For further information, please contact your link HR contact.



April 19, 2017

Aurora: A Leadership Development Programme For Women

Filed under: Athena SWAN,Developing Excellence — Tags: , , — Mohammed Alam @ 11:03 am

Aurora is a women-only leadership development programme created by the Leadership Foundation for Higher Education in the UK. The aim of the programme is to help address the under-representation of women in senior posts in higher education.

The Aurora programme is targeted to all women up to senior lecturer level or professional services equivalent in a university or higher education college. The programme is aimed towards women who are ambitious for a career in the sector and interested in exploring leadership and management as an option for progression. It is designed to introduce fundamental leadership skills in 4 workshops (1 workshop = 1 day) with networking opportunities and guest speakers at each event. Furthermore, on-going support is ensured through action learning (1 day scheduled for this as part of the programme), online resources and institutional level support including mentoring and institutional Aurora Champions.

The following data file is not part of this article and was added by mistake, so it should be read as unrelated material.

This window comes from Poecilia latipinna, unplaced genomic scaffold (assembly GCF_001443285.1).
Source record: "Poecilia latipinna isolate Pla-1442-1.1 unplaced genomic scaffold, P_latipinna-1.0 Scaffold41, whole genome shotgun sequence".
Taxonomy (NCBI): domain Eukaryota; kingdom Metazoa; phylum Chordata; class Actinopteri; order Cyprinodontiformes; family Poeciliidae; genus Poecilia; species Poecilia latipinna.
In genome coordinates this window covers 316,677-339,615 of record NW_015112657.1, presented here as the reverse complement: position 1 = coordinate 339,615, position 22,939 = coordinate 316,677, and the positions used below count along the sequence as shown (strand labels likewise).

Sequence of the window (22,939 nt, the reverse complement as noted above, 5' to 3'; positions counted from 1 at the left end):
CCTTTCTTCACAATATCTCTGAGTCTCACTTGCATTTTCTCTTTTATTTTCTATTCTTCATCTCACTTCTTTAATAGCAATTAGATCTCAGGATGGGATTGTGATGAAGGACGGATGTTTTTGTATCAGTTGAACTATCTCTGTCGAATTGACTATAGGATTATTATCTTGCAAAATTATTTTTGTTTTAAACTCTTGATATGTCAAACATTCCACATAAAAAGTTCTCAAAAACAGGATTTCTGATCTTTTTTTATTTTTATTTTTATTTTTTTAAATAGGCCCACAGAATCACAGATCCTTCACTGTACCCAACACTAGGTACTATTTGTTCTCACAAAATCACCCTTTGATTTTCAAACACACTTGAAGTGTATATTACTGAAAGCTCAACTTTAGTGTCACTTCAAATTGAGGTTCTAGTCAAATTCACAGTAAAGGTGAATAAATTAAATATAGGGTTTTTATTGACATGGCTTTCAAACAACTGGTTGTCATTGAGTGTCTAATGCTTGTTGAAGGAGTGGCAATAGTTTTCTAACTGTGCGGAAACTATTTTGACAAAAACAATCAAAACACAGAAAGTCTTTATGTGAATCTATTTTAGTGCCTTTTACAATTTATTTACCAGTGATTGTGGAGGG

aurora

This year we have had five successful delegates’ cohorts, from left to right: Emma Appleton (Senior Financial Analyst), Dr Amanda K Chaplin (Post-Doctoral Researcher), Dr Victoria Nolan (Longitudinal Studies Project Manager), Dr Nadine Rossol (Senior Lecturer in Modern European History) and Dr Louise Marsland (Health Services Research Adviser and Lecturer).